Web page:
Narrative and Aesthetic Responses to Gender and Power
The project funded by a Individual Marie Skłodowska-Curie Fellowship looks at affirmative narratives and aesthetics across post-cinematic arts (including gallery films, VR, AR, and locative videos) and their relations to gender, power and the status quo.
The goal of the project is to determine how post-cinematic arts counteract and aim to change current gender norms through affirmative narratives and aesthetics.
By analysing post-cinematic critical engagements with issues of gender and power, I examine how post-cinema reframes gender norms in an affirmative manner. Rather than being 'natural' or neutral, gender is a social construct inflected with layers of meaning, affect and power. Gender manifests as norms that are 'performed' and reiterated (mostly unconsciously and on a daily basis) through the ways we dress, interact and behave in different spaces and social environments. As attempts to shift the power imbalance between genders, feminist films, television series and social campaigns have often opposed the binary associations between gender and space (men/women, public/domestic). While feminist narratives are often created through negation and opposition, this project takes affirmative narratives and aesthetics as starting point.
In contrast to narratives that lament women's lack of (political, spatial, social) power compared to men, affirmative arts produce models of gender and power that are fluid and in constant transformation rather than embedded in dichotomies. Following philosopher Rosi Braidotti's work on 'affirmative ethics' (2006), this project defines affirmative arts as using the limitations to our 'freedom' as a foundation for creating alternative futures, or in other words proposing solutions for enhancing our political, social, spatial freedom. Instead of presenting characters that are alienated by the negative effects of gender norms and power on their actions, affirmative films counteract gender and power through what Braidotti (2011) calls 'micropolitical instances of activism'. As I demonstrated in my doctoral dissertation, these are visible both in the narrative (the characters are wilful to change their gendered and disempowered conditions) and in the aesthetic of the film (filmic forms such as camera work, editing and sound creating a world that affect the spectator positively by opening up possibilities of change and reconfiguration of gender and power).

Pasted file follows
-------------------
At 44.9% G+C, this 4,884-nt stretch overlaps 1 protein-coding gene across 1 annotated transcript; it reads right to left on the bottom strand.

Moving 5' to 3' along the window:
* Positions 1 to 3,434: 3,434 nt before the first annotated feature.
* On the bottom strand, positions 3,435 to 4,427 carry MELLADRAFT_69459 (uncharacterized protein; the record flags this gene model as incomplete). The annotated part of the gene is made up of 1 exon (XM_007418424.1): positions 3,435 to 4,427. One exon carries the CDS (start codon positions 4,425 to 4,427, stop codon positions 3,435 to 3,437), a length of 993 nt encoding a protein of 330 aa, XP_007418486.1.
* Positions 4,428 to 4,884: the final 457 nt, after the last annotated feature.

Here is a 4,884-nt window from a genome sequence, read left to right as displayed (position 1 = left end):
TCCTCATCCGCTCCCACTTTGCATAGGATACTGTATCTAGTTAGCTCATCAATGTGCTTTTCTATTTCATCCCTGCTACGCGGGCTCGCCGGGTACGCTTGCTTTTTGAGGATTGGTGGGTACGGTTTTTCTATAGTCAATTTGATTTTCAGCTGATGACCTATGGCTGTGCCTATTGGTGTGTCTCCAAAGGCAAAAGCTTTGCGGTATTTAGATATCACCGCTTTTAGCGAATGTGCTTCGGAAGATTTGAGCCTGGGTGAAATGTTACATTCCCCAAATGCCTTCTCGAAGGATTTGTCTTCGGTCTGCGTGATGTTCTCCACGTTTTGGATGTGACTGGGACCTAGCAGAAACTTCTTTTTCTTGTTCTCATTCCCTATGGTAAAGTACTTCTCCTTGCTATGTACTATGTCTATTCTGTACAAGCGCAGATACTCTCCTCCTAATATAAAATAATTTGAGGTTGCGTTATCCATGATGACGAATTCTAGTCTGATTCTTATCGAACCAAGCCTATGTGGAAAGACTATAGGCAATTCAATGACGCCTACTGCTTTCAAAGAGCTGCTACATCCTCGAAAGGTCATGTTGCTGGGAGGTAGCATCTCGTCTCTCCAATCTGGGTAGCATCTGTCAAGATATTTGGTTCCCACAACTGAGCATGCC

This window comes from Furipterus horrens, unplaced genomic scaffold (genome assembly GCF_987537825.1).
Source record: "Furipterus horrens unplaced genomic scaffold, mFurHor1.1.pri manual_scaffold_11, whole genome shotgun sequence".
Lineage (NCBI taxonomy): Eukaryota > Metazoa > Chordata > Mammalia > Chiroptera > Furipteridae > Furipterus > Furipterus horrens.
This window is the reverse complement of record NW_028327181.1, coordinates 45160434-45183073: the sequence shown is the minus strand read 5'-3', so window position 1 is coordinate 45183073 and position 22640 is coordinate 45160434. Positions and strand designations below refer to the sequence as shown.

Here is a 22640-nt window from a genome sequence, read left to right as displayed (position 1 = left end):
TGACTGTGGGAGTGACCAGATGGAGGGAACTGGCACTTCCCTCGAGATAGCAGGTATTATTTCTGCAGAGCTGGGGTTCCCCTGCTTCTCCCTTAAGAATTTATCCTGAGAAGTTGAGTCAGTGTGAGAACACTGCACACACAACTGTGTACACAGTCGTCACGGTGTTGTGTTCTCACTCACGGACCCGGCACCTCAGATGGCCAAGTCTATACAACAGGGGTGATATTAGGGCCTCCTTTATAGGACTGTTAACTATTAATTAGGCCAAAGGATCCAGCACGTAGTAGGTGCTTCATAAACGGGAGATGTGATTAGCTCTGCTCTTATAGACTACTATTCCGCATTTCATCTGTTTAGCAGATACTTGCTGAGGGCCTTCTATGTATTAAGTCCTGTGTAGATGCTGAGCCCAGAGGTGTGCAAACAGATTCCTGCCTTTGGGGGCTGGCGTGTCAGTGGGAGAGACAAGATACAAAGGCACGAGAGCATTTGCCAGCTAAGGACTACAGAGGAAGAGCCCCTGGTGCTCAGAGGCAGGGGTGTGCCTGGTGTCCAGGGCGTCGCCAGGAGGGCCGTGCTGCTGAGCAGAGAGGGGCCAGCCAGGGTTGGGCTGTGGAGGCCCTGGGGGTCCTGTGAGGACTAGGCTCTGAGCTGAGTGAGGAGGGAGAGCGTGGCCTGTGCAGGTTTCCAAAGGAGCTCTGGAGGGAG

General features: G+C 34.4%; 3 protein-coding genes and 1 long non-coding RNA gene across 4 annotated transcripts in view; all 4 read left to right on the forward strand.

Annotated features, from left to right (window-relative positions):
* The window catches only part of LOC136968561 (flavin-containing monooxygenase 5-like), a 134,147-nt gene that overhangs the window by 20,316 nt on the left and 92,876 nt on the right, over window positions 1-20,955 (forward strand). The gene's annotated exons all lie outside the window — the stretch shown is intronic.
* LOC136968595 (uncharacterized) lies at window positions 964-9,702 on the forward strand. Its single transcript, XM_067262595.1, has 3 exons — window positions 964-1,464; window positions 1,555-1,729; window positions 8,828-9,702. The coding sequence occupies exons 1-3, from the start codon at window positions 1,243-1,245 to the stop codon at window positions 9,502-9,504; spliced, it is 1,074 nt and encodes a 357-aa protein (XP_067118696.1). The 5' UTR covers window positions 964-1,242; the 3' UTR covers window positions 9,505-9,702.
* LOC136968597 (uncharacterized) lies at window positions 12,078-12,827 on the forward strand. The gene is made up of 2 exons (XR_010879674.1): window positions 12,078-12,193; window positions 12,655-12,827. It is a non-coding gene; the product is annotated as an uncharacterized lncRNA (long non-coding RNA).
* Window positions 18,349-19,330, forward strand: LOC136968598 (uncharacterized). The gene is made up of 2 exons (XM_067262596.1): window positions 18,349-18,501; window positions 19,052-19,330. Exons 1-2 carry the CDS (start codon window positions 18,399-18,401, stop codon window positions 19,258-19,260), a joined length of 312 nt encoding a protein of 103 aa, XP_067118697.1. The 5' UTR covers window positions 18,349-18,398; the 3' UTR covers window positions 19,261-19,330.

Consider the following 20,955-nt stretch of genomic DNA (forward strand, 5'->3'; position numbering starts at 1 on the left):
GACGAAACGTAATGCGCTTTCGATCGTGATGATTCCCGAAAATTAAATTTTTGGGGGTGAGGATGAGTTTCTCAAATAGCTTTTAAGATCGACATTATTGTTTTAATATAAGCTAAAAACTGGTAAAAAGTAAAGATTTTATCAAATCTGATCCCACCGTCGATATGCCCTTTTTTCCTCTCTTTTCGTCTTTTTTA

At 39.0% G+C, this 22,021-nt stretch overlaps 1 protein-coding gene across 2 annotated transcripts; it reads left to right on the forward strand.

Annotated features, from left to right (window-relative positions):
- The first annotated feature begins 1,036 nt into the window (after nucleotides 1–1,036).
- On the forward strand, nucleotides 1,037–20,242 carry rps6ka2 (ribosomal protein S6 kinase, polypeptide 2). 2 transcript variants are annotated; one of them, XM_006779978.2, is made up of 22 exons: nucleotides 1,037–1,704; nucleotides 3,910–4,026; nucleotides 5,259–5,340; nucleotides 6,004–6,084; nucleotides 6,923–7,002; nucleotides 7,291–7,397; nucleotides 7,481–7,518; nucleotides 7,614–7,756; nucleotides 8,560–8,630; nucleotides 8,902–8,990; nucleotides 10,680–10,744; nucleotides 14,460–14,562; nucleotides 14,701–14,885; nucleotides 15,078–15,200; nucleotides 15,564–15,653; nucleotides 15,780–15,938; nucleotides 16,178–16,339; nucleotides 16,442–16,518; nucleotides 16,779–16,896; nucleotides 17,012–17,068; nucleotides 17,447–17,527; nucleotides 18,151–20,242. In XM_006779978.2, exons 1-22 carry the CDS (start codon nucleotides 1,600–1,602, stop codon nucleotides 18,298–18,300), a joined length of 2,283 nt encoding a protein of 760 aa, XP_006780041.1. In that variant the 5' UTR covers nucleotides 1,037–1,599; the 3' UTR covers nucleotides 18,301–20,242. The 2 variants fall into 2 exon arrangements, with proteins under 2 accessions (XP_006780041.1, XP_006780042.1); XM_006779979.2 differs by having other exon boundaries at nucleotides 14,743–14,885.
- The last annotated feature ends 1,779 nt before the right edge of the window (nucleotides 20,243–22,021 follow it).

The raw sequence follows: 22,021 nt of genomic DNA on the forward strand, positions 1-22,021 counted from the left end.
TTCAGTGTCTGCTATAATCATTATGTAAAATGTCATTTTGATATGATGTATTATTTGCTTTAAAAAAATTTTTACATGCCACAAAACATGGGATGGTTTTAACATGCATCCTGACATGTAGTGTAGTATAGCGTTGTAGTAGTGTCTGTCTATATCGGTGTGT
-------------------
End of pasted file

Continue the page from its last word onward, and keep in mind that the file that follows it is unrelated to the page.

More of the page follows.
2018-2021: Marie Skłodowska-Curie Actions (Individual Fellowships Call: H2020-MSCA-IF-2017): grant number 800259
Dataset of Affirmative post-cinema (work in progress)
Workshop in VR about VR, ELO Conference, 2020
Palgrave Macmillan, 2020
Feminist Media Studies, 2020
Aniki: the Portuguese Journal of the Moving Image, 2020
Most recent publication (forthcoming):
Virtual Reality (VR) storytelling, particularly in its non-fictional modes, promises a sensory immersion among others whose lives and ways of being a privileged viewer might not otherwise experience. In this article, by focusing on Traveling While Black, the Emmy-nominated 2018 VR film, we explore how the immersive power of VR storytelling can enact ethnographic encounters premised less on the impulse to extract meaning from other people and their ways of life, than on the sensory and affective force of being with others in an unfolding experience of both similitude and difference. Without wishing to overstate VR’s empathy-inducing potential, we suggest that by situating viewers at a paradoxical threshold between proximity and distance, the affective power of VR derives in part from a narrative form capable of fostering non-appropriative relations.
Ceuterick, Maud, and Chris Ingraham. Forthcoming 2021. 'Immersive Storytelling and Affective Ethnography in Virtual Reality'. The Review of Communication 21(1).